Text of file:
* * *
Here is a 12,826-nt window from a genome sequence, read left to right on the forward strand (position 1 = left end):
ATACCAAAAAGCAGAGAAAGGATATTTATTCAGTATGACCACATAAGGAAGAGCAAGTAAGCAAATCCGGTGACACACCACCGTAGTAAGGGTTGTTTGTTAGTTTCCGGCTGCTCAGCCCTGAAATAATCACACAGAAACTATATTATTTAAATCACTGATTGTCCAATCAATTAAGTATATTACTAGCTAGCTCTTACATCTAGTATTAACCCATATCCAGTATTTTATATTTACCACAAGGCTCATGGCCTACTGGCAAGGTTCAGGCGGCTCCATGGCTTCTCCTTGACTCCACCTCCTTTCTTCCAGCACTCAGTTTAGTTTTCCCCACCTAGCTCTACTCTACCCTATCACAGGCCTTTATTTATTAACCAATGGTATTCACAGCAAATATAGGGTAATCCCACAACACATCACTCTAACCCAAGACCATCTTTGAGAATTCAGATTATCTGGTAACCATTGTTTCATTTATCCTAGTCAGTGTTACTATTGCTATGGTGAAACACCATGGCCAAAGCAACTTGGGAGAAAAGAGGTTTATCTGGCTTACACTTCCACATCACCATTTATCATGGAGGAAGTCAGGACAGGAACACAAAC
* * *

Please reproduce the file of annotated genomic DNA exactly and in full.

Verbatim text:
Here is a 12,826-nt window from a genome sequence, read left to right on the forward strand (position 1 = left end):
ATACCAAAAAGCAGAGAAAGGATATTTATTCAGTATGACCACATAAGGAAGAGCAAGTAAGCAAATCCGGTGACACACCACCGTAGTAAGGGTTGTTTGTTAGTTTCCGGCTGCTCAGCCCTGAAATAATCACACAGAAACTATATTATTTAAATCACTGATTGTCCAATCAATTAAGTATATTACTAGCTAGCTCTTACATCTAGTATTAACCCATATCCAGTATTTTATATTTACCACAAGGCTCATGGCCTACTGGCAAGGTTCAGGCGGCTCCATGGCTTCTCCTTGACTCCACCTCCTTTCTTCCAGCACTCAGTTTAGTTTTCCCCACCTAGCTCTACTCTACCCTATCACAGGCCTTTATTTATTAACCAATGGTATTCACAGCAAATATAGGGTAATCCCACAACACATCACTCTAACCCAAGACCATCTTTGAGAATTCAGATTATCTGGTAACCATTGTTTCATTTATCCTAGTCAGTGTTACTATTGCTATGGTGAAACACCATGGCCAAAGCAACTTGGGAGAAAAGAGGTTTATCTGGCTTACACTTCCACATCACCATTTATCATGGAGGAAGTCAGGACAGGAACACAAAC